CITY HALL — Not since the iconic “hope” image of then presidential candidate Barack Obama burst onto the radar of popular culture four years ago have stickers made such a statement.

Over 80 people came to Wednesday night’s Planning Commission meeting to express their views about proposed plans for the renovation of the Fairmont Miramar Hotel & Bungalows, and nearly all came with either a blue or a red sticker.

Those in blue were proponents of the project. Their ranks included community leaders, representatives of neighborhood groups, union hotel employees and business owners.

The message: Allowing the hotel owners to replace and renovate the current buildings will turn the hotel from an architectural hodgepodge into a modern luxury resort, revitalize Downtown and bring in tax dollars, to boot.

“To be competitive in this economy, we have to renovate these sites,” said Maria Loya, of Unite Here Local 11, which represents the hotel’s employees. “The taxes continue to fund our public services.”

Workers were also promised a severance package or right to return to their jobs once construction ends, she said.

Opponents had red stop signs, and were generally neighbors who felt their quality of life would be impacted by the project, businesses whose buildings might lose value as either hotel or office space and community activists who believe the proposed 133-foot-tall tower is a harbinger of doom for quaint Santa Monica.

They urged the Planning Commission to request a reduction in the scope and scale of the proposed changes in order to protect property values and prevent Santa Monica from becoming the Miami Beach of the West Coast.

Very few had an outright disagreement with the developer’s main argument: The Fairmont Miramar needs some updating.

Alan Epstein of MSD Capital, the company which owns the hotel, laid it out plainly.

“The building is unattractive, the rooms are too small, the food and beverage space is inadequate, the spa is outdated and in separate facilities, the back of the house is inadequate for our staff and the infrastructure is old and environmentally inefficient,” Epstein told commissioners.

The hotel dates back to the 1920s, or at least pieces of it do. Since, the bungalows and a mid-20th century tower were added to the site, creating a mix of architectural elements on the 4.5-acre lot.

To fix those incongruities and bring the amenities in line with a modern luxury hotel, the Fairmont’s owners propose a new, seven-story building at the corner of Ocean and California avenues that would contain hotel rooms topped with for-sale condominiums.

The existing 10-story Ocean Tower would be demolished to create a 12-story tower, approximately 135 feet tall, consisting of hotel rooms, condominiums and a rooftop restaurant and deck.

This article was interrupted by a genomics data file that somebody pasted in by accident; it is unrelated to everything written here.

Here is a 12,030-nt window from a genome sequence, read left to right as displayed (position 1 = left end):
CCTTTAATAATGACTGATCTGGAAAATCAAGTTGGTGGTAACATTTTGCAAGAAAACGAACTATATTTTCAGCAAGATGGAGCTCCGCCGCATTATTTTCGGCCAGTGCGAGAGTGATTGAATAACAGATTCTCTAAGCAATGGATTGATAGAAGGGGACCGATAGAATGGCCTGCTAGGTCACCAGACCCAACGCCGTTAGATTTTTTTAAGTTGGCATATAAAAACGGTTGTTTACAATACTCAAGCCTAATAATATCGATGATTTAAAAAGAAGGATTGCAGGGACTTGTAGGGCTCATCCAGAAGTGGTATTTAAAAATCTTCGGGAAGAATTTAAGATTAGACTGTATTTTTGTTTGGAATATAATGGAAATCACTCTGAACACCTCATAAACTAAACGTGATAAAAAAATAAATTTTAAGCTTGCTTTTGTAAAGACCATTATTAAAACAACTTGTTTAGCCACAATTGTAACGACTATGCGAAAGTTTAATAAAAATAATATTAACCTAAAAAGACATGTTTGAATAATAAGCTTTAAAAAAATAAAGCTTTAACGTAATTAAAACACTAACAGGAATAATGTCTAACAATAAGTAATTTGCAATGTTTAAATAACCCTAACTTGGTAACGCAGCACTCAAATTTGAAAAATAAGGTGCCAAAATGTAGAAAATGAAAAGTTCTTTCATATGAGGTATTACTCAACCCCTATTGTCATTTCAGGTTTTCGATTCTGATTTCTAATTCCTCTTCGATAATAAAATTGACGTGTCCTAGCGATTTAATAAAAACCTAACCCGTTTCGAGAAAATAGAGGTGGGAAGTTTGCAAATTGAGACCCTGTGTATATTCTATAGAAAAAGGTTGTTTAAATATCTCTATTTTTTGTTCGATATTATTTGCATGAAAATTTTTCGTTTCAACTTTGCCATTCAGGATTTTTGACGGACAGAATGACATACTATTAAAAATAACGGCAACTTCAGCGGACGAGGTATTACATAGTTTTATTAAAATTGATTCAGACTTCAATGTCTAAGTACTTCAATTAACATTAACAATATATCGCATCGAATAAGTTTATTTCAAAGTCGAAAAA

The historic brick Palisades building would remain in place. The future buildings, to be designed by architect John Hill, would be guided by a report put together by historic preservationist Robert Chattel.

Hill is responsible for the Shutters Hotel, also in Santa Monica.

Although the architectural elements have not been designed, the applicant did come with a proposed set of uses.

The new layout would reduce the number of hotel rooms by approximately 30, triple the food and beverage space, expand the retail and spa areas and add up to 120 market-rate condominiums.

Two surface parking lots got the ax in favor of subterranean structures which would triple the number of parking spaces from 160 to 484 and use the new area on the ground floor to create a park accessible to the public.

The extra height needed to free up that much open space — which will take up 51 percent of the parcel — offended members of the opposition group Santa Monicans Against the Miramar Expansion, which gathered 850 signatures on a petition against the project.

SMAME members repeatedly pronounced that the project is too big and too high for the site and is out of scale with the existing neighborhood.

Robert Gurfield, a resident on the 1100 block of Third Street, showed a truncated version of a video demonstrating what he called the “canyon effect” that would be caused by the tall buildings on other portions of Santa Monica’s streets.

Other concerns included the reduction in value for nearby condominiums — one speaker estimated the cost between $7.5 and $15 million — traffic, inadequate parking and the possibility that developing on the site would lead to additional tall developments near the ocean.

It was around 11:30 p.m. when the last public speaker made their case. Rather than debate the case, the commissioners voted unanimously to continue the matter to Feb. 22.

Gurfield felt that the anti-hotel team had gotten its point across.

“I hope they send a strong sign to the City Council that says, ‘Woah guys, not so fast,’” Gurfield said. “I hope they were thinking about what they saw and heard and will be trying to be as helpful as they can to promote this view and make sure we get some attention paid to us.”

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